The Eucharist is often called a “foretaste of Heaven” because in the Eucharist we are united with God in a most intimate way.  Under the appearances of bread and wine our God is really, truly, substantially Present.  When the crowds that followed Our Lord first heard Him say that His flesh was true food, many of them were scandalized.  Instead of correcting their understanding of what He was saying, Our Lord again and again emphasized that He, Himself, is the Bread come down from Heaven: that He would give Himself to us as Food.  He even let many of His disciples walk away because of this teaching and then asked the Apostles if they would leave as well.  (cf. John chapter 6)  Saint Peter, speaking on behalf of the Twelve, said “Master, to whom shall we go?  You have the words of eternal life.”  Our Lord was willing to even lose the Twelve Apostles over this teaching; yet they stuck with Him even though they may not have understood His teaching.

We can pray to God anywhere, yet nowhere on earth do we encounter God in the way that we do when we encounter Him truly Present in the Most Blessed Sacrament.  We are never so close to God on this earth as when we have just received Him in Holy Communion.  Let us be mindful of the great gift that our God gives to us in the Eucharist: may we never take Our Lord’s Presence in the Most Holy Eucharist for granted.  May we always receive Him in Holy Communion worthily, and with great love and devotion.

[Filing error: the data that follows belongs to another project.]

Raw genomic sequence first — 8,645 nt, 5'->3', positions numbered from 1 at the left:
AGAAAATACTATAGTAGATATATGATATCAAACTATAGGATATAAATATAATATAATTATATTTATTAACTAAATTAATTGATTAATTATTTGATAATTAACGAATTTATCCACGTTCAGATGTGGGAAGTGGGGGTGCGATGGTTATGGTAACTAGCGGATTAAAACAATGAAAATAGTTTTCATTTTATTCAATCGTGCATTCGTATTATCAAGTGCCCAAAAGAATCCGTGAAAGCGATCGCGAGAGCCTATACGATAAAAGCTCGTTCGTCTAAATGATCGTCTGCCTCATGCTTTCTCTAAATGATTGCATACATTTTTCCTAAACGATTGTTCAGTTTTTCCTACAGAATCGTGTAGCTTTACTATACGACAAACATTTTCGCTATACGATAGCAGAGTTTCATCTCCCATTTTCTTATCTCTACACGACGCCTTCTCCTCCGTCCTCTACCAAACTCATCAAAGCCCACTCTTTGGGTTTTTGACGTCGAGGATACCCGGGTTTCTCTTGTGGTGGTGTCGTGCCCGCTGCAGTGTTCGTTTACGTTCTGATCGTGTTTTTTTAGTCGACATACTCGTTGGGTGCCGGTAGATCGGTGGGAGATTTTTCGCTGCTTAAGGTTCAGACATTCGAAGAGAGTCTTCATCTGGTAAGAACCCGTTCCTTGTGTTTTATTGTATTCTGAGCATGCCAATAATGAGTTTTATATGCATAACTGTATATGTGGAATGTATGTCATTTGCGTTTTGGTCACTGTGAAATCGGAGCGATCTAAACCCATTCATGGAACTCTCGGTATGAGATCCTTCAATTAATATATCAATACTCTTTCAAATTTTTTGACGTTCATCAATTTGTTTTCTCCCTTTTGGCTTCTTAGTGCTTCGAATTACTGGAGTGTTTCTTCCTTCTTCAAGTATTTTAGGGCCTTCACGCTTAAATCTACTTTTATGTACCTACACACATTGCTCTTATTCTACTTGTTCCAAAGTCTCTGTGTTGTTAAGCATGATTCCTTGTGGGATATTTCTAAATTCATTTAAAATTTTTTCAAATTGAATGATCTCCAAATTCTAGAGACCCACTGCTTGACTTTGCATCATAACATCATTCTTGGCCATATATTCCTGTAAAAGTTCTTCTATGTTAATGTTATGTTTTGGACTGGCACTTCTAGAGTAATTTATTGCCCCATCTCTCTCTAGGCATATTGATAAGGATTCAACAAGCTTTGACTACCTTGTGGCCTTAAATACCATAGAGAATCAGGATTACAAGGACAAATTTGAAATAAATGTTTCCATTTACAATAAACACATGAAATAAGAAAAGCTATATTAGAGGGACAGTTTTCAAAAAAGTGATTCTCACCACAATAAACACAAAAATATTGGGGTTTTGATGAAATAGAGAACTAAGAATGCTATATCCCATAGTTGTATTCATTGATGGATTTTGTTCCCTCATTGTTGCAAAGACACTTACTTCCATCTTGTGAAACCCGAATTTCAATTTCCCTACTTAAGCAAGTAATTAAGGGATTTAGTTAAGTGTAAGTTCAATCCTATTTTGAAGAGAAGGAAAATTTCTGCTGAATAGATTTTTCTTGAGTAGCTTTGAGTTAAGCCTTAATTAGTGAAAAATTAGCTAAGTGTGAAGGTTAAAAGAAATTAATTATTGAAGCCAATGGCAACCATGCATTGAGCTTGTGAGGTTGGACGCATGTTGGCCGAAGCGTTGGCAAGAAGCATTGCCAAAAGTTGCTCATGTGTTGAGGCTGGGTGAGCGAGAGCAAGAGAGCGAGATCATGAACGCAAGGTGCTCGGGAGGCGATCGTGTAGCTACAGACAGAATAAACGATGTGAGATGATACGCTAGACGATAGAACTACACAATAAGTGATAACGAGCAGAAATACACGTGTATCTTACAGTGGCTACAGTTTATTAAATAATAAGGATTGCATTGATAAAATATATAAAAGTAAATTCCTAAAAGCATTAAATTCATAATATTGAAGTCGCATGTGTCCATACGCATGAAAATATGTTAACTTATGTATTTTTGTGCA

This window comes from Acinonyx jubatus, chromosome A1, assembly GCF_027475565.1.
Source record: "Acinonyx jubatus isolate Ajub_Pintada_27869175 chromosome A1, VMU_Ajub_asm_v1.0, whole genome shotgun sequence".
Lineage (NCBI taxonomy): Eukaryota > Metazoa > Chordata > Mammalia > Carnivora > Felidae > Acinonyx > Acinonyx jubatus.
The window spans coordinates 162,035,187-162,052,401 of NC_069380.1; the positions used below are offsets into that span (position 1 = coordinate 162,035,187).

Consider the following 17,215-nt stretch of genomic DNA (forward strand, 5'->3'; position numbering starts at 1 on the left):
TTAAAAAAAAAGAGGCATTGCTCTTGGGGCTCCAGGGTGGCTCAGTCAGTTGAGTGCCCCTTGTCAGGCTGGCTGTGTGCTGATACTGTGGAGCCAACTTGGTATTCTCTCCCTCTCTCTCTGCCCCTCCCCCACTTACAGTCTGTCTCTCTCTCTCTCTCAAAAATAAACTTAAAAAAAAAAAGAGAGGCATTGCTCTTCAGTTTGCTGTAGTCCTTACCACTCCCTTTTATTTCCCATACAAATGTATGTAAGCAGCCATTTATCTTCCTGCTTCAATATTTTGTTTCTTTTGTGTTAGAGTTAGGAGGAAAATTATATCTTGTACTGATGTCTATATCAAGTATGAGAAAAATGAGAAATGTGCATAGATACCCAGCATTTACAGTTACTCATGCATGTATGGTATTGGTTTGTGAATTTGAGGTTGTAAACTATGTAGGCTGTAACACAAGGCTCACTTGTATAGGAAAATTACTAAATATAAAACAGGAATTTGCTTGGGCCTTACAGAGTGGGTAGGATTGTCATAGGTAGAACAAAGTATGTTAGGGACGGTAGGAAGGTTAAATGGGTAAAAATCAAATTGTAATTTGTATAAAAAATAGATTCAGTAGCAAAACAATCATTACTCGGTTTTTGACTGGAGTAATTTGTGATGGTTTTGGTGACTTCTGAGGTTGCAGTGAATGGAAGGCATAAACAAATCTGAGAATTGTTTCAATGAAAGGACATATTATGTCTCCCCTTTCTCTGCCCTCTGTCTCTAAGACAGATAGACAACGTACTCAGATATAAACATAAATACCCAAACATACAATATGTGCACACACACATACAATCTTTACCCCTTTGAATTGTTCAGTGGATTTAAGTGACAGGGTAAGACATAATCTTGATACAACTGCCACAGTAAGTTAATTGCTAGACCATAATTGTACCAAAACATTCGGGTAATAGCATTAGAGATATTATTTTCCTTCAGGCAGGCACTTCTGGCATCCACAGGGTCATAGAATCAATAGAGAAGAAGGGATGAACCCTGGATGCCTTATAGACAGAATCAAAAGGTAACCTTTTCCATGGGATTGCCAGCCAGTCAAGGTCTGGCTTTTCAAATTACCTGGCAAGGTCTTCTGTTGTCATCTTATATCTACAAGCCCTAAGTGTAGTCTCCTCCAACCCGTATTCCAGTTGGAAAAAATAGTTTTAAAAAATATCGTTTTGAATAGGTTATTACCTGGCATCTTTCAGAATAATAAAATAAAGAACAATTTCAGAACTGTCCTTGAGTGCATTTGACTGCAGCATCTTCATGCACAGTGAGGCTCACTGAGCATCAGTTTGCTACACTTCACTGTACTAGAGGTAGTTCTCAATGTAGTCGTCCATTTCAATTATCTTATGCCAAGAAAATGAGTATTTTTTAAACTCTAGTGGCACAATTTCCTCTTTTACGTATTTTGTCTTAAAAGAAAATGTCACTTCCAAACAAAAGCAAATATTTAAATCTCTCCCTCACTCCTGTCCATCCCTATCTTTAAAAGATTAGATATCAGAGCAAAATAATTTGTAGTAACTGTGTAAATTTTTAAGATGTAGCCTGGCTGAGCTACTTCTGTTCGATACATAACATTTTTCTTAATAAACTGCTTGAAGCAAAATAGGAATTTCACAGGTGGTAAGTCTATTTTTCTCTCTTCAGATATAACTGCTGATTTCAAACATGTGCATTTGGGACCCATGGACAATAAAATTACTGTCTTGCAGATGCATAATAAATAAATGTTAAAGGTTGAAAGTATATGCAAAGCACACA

O Sacrament Most Holy, O Sacrament Divine, all praise and all thanksgiving be every moment Thine!

Homily on the Solemnity of the Most Holy Trinity

June 21, 2011

Today we celebrate the central mystery of our Faith: today is the Solemnity of the Most Holy Trinity.  When we use the word “mystery” in the context of our Faith, we are not talking about something that needs to be solved; this type of mystery is a reality that is beyond our capacity to comprehend.  We can know things about the mysteries of our Faith, but we will never be able to fully understand them because these mysteries are beyond us.  The mystery of the Trinity is a reality that we are incapable of fully grasping: it is the reality of Who God IS in Himself.  From all eternity God exists as a community of Persons: Father, Son and Holy Spirit.  God has revealed Himself to us through Sacred Scripture and through Sacred Tradition.  God has revealed Himself to us as a Trinity of Persons, and because God has revealed it, we can be sure that it is true.  Our finite minds cannot fully encompass this truth, because this truth is concerned with the Who God IS.  God is infinite and therefore cannot be “figured out” by His finite creatures.  Our limited minds do not have the capacity to contain God Who IS beyond all limits.

If we study our Faith, if we study Scripture and theology, we can deepen our understanding of the mystery of the Trinity.  We can grow in our understanding of God’s self-revelation, but we will go on growing in our comprehension of Who God IS throughout all of eternity in Heaven.  The best way for us to grow in our knowledge of the Trinity is not through study, although studying our Faith is certainly important; the best way to deepen our appreciation of Who God IS in Himself is through prayer.  Through prayer we come in contact with the Most Holy Trinity; through prayer, God reveals Himself more fully to us.  In fact, studying our Faith and prayer should go hand in hand: all good theology is done on one’s knees.  That is why the Saints are the best theologians: they don’t just know things about God: they know Him.